We are, by nature, an optimistic people. That optimism may be much in evidence at the polls across America [today/tomorrow].
Ironically, the current optimism arises from a pessimistic attitude many of our countrymen have about the status quo, particularly in Iraq. They seem poised to support Democratic politicians (and a few Republican ones, too) who promise “change.” Our inveterate optimism tells us that doing things differently will surely result in better outcomes.
As Gershwin rhapsodized, “It ain’t necessarily so.” Before we cast our votes, each of us who wants change had better be sure we know the answer to the $64 billion question: Change to what?
Some of the changes on offer are easy to discern. Votes for candidates who are critical of President Bush’s handling of “the Global War on Terror” can bring tectonic shifts in majority control of the House of Representatives, and possibly the Senate. The result could be turning over the Speaker’s gavel to Rep. Nancy Pelossi, a caricature of what Jeanne Kirkpatrick was talking about when she coined the term “San Francisco Democrat” to describe Blame-America-First, anti-military partisans of our political left.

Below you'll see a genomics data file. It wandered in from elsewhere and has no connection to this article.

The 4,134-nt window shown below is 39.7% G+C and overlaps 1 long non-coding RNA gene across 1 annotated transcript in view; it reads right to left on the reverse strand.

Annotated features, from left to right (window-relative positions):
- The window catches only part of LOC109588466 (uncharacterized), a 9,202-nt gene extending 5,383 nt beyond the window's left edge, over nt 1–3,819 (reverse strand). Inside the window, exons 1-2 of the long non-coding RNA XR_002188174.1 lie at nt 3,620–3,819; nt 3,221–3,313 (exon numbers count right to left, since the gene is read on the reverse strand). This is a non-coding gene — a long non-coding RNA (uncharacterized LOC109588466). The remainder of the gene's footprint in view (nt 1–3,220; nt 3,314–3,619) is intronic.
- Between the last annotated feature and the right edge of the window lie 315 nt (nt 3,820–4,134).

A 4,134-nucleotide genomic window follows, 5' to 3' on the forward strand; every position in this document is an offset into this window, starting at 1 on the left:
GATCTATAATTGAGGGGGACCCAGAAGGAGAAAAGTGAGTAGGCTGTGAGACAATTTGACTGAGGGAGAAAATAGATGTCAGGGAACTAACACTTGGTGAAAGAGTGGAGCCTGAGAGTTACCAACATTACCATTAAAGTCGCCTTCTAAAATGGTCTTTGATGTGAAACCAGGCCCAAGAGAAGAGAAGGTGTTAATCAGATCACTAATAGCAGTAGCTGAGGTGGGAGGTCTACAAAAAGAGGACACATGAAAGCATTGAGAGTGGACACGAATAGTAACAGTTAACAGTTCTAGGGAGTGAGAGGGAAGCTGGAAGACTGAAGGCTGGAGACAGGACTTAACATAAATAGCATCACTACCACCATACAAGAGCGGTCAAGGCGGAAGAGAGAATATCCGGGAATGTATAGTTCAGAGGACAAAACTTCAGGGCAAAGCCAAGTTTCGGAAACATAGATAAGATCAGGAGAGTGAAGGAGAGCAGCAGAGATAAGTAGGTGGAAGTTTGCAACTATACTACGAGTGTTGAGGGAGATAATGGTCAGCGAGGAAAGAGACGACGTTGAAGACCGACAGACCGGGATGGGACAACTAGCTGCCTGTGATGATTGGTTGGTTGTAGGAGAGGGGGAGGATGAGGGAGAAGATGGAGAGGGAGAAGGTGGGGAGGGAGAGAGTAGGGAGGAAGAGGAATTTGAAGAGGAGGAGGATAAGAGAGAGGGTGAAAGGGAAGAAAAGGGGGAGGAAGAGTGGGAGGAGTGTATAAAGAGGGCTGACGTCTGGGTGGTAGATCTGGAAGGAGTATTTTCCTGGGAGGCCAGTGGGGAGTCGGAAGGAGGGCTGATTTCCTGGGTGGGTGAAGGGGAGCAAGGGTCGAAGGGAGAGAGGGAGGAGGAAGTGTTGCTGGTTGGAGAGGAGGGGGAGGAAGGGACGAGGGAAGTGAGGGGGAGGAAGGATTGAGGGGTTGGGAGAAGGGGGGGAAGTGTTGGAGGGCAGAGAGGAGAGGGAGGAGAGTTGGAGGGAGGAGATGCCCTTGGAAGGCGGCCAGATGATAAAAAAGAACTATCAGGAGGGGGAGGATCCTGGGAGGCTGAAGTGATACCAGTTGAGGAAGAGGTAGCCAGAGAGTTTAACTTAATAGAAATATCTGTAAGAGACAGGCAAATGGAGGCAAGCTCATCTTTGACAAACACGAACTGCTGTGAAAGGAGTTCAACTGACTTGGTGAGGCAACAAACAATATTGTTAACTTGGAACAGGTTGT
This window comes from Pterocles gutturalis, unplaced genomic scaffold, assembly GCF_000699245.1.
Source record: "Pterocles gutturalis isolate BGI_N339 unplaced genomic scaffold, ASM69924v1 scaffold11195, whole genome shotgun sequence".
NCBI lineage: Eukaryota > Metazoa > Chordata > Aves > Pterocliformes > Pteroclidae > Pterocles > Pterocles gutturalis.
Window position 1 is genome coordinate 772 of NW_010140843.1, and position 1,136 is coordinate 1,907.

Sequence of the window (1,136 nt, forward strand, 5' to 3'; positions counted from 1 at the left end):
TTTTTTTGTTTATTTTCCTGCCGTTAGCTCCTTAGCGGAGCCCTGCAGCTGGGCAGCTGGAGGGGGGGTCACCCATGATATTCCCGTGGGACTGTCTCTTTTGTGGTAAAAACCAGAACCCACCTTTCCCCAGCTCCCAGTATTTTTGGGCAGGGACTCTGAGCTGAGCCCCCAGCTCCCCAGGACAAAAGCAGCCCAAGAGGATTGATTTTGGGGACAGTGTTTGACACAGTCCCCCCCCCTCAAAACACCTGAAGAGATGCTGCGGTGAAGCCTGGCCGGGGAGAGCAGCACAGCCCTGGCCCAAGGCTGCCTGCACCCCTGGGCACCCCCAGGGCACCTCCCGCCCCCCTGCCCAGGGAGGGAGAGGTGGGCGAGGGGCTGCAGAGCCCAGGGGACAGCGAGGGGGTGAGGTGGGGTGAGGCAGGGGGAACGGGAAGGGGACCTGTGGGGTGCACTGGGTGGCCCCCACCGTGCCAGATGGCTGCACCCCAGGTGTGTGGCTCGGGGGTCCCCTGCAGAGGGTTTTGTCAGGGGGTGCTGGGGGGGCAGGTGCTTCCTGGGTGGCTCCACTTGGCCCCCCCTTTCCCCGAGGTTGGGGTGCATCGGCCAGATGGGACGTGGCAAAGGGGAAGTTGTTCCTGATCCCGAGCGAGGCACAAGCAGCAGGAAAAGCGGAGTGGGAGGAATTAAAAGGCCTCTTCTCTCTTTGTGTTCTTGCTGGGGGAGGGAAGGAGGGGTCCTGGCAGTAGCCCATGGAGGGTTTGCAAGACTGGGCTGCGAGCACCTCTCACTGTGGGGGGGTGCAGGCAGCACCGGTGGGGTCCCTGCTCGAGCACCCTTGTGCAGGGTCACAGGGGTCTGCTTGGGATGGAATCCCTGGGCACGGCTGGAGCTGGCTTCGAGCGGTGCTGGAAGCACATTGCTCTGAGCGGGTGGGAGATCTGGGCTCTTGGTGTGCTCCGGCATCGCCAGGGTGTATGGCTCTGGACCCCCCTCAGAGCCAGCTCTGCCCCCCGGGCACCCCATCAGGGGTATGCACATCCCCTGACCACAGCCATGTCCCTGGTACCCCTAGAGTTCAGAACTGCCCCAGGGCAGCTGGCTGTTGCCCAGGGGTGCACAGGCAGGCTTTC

A Democratic majority would also entrust the chairmanship of the Ways and Means Committee to Rep. Charles Rangel, who promises to cut off funding for military operations in Iraq, and that of the House Judiciary Committee to Rep. John Conyers, who has reportedly drawn up a 300-page resolution of impeachment for Mr. Bush. And too many politicians to count have pledged to drive Secretary of Defense Donald Rumsfeld ignominiously from office.
Such agendas will effectively bring the executive branch to a screeching halt for the next two years. They will produce change in Iraq, alright. But is unlikely to be an improvement.
To be sure, there are those – like Democratic Senate and House campaign committee chairmen, Sen. Chuck Schumer and Rep. Rahm Emanuel, respectively – who maintain that funding cut-offs for military operations in Iraq and impeachment proceedings are, in Sen. Schumer’s words, “off the table.” And the election of a significant bloc of Blue Party freshman who have run in heretofore GOP districts sounding more like “Scoop” Jackson Democrats than San Francisco ones may ensure that working majorities in, and effective control, of the two chambers remain in adult hands.
Frank Gaffney Jr. is the founder and president of the Center for Security Policy and author of War Footing: 10 Steps America Must Take to Prevail in the War for the Free World .
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